This splendid reconstruction brings to life an Iron Age chariot discovered at Newbridge, near Edinburgh Airport. Chariot burials were very exclusive, and this is the oldest in Britain.

Newbridge chariot reconstruction fact file

Date

2007

Made by

Robert Hurford, with ironwork by Pete Hill at Ratho Byres Forge

Made from

Wood (mostly ash), rawhide, iron, feathers

Museum reference

X.2007.10

Did you know?

The Romans were influenced by Celtic chariot forms and technologies when constructing their own chariots.

Discovery

In 2001, archaeological excavations by Headland Archaeology prior to new developments at Newbridge, near Edinburgh Airport, uncovered a surprising find – an Iron Age chariot burial, the first one known from Scotland.

The first glimpse of the chariot.

Above: A strange pit with ironwork emerges from the soil – the first glimpse of the chariot burial.

Excavation

A team of specialists from Headland Archaeology and National Museums Scotland excavated this nationally-significant discovery. Every surviving element was carefully exposed and recorded.

Careful excavation of the wheel remains.

Above: Careful excavation of the wheel remains

Slots had been dug into the base of the grave to take the chariot wheels. The strips of iron are the tyres.

Above: Slots had been dug into the base of the grave to take the chariot wheels. The strips of iron are the tyres.

Sampling soil and recording the remains.

Above: Sampling soil and recording the remains. Careful recording is vital to understand what survives.

Archaeological remains

The shape of the chariot is outlined in the pit dug into the gravel. The two wheels sit in slots dug to accommodate them, and the iron fittings from the yoke and bridle bits are at the top, where the pit widens again.

The remains of the chariot as excavated.

Above: The remains of the chariot as excavated.

Recovery

The remains of the wheels were taken back to National Museums Scotland’s conservation lab for careful excavation. They were lifted in soil blocks weighing almost half a tonne.

The soil blocks were clad in timber and packed out with foam.

Above: The soil blocks were clad in timber and packed out with foam.

The two wheel blocks ready to lift.

Above: The two wheel blocks ready to lift.

The wheels leave the ground for the first time in 2,400 years.

Above: The wheels leave the ground for the first time in 2,400 years.

Laboratory excavation

The wheels were excavated in the museum’s conservation laboratory. Corrosion of the iron had preserved some of the wood. This allowed the wheel to be reconstructed very accurately.

The preserved wood also provided a radiocarbon date. The chariot was built between 475-380 BC, making it the oldest chariot burial in Britain.

The chariot wheel is revealed.

Above: The chariot wheel is revealed.

X-rays revealed details of the spoke fittings. The white area is the corroded iron tyre.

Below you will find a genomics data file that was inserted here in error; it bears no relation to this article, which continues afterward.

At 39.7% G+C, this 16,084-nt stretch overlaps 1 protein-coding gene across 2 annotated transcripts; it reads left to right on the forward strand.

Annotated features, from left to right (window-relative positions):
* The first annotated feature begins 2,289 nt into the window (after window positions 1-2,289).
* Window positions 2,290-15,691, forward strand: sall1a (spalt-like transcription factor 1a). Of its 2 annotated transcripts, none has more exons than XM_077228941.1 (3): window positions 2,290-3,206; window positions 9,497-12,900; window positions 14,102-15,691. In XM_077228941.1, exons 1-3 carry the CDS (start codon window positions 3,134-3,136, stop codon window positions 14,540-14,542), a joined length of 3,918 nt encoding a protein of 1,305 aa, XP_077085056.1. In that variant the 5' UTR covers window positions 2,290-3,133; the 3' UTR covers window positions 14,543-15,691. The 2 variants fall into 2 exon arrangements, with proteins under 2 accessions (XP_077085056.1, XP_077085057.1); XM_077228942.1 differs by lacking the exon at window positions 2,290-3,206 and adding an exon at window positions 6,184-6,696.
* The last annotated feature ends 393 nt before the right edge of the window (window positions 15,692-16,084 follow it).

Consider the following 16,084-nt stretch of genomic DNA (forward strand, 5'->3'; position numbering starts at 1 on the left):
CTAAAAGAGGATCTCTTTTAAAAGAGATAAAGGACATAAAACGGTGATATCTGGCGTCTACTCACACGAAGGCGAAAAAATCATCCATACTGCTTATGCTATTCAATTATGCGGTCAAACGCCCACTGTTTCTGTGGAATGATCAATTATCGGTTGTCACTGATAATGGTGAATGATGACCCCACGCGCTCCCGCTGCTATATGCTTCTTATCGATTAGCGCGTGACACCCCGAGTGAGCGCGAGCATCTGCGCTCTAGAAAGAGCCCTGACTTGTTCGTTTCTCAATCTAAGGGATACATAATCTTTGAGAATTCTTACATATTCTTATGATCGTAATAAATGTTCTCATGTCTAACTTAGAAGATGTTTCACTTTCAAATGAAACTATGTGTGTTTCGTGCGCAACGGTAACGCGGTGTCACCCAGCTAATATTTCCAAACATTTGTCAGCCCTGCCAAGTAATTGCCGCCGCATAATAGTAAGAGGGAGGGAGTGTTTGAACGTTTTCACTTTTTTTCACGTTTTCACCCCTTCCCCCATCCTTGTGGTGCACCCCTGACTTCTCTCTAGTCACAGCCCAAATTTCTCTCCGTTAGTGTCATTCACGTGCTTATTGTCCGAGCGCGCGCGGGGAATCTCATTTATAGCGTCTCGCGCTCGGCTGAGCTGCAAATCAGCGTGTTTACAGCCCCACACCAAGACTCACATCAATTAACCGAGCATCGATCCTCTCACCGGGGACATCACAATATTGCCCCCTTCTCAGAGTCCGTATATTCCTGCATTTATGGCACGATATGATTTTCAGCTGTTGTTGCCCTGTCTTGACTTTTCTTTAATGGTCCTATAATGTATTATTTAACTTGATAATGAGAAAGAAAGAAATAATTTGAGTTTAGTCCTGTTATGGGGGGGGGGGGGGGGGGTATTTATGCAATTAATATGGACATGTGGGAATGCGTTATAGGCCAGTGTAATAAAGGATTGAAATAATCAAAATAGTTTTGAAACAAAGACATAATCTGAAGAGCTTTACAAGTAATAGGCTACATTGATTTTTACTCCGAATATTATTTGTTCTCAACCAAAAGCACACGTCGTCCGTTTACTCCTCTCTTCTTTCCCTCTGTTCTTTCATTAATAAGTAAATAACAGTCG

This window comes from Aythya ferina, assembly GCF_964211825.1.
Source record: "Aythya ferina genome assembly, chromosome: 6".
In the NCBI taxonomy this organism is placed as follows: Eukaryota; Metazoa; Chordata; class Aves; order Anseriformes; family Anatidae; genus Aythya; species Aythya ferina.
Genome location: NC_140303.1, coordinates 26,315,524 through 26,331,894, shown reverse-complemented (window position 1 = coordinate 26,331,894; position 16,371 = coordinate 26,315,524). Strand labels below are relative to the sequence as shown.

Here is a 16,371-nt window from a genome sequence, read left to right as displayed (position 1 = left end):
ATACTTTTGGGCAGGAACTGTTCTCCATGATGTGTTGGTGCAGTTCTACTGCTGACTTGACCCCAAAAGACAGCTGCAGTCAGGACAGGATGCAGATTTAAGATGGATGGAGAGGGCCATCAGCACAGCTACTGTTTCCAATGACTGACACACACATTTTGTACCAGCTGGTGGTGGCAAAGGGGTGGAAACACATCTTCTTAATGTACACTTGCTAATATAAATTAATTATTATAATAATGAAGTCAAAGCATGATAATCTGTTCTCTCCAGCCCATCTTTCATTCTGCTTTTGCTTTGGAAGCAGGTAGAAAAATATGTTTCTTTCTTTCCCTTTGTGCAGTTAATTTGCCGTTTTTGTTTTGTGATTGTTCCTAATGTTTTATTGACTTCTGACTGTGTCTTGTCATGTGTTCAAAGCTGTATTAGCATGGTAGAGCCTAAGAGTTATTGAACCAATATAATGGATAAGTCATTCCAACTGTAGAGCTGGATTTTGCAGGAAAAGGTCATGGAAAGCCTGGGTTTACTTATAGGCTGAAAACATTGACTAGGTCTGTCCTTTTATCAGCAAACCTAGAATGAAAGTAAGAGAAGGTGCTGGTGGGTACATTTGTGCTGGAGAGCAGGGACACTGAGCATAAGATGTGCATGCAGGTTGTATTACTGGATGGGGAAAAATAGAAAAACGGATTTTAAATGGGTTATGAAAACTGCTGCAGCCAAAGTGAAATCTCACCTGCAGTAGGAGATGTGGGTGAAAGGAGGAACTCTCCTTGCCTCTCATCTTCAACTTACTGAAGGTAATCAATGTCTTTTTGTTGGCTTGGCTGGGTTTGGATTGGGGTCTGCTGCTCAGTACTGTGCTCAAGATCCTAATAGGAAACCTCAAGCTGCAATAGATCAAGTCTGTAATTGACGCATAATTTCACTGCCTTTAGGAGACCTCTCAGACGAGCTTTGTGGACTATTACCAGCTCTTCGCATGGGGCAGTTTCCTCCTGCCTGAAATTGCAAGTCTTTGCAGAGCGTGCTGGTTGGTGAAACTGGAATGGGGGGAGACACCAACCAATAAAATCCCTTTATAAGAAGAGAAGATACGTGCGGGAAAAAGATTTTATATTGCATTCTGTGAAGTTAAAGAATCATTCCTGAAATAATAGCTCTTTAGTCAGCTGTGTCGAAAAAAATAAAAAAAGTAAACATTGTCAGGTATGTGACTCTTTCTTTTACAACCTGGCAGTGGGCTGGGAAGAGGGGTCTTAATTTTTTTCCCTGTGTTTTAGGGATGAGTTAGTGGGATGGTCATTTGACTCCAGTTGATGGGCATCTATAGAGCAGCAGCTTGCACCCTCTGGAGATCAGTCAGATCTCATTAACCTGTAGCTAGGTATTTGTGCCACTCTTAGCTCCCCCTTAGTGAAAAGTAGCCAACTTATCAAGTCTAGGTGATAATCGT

Above: X-rays revealed details of the spoke fittings. The white area is the corroded iron tyre.

Cross-sections of the two wheels.

Above: These cross-sections of the two wheels show that they differed in many details, such as the shape of the wood and even the diameter. One wheel was a replacement.

Harnessing the horses

At one end of the grave were remains of horse harnesses. No horses were buried with the chariot, but there were two bridle bits and four iron rings which fitted to the yoke to guide the reins.

The harness as excavated.

Above: The harness as excavated.

The four rein rings or terrets.

Above: The four rein rings or terrets. Corrosion preserved traces of the leather straps which fixed them to the yoke.

The two bridle bits did not match, suggesting one was a replacement.

Above: The two bridle bits did not match, suggesting one was a replacement. Traces of harness straps were preserved by corrosion. The drawings show the original appearance of the bits.

A European phenomenon

Chariot burials are very rare in Europe as a whole, and are only found in certain areas. The closest parallels for the Newbridge burial come from northern France and Belgium.

However, it was the idea which travelled, not the chariot. Technical details of Newbridge, such as the way the wheel was made and the lack of suspension fittings, show this was not a continental chariot but a British-made vehicle.

Chariot burial from East Yorkshire.

Above: The only other British chariot burials come from East Yorkshire. These are 200 years later than Newbridge and are very different – the chariots were dismantled.

Reconstructing the chariot

In 2007, maker Robert Hurford built a reconstruction of the chariot, which is now in the National Museums Scotland collection. Here he explains how the archaeological evidence guided the process.

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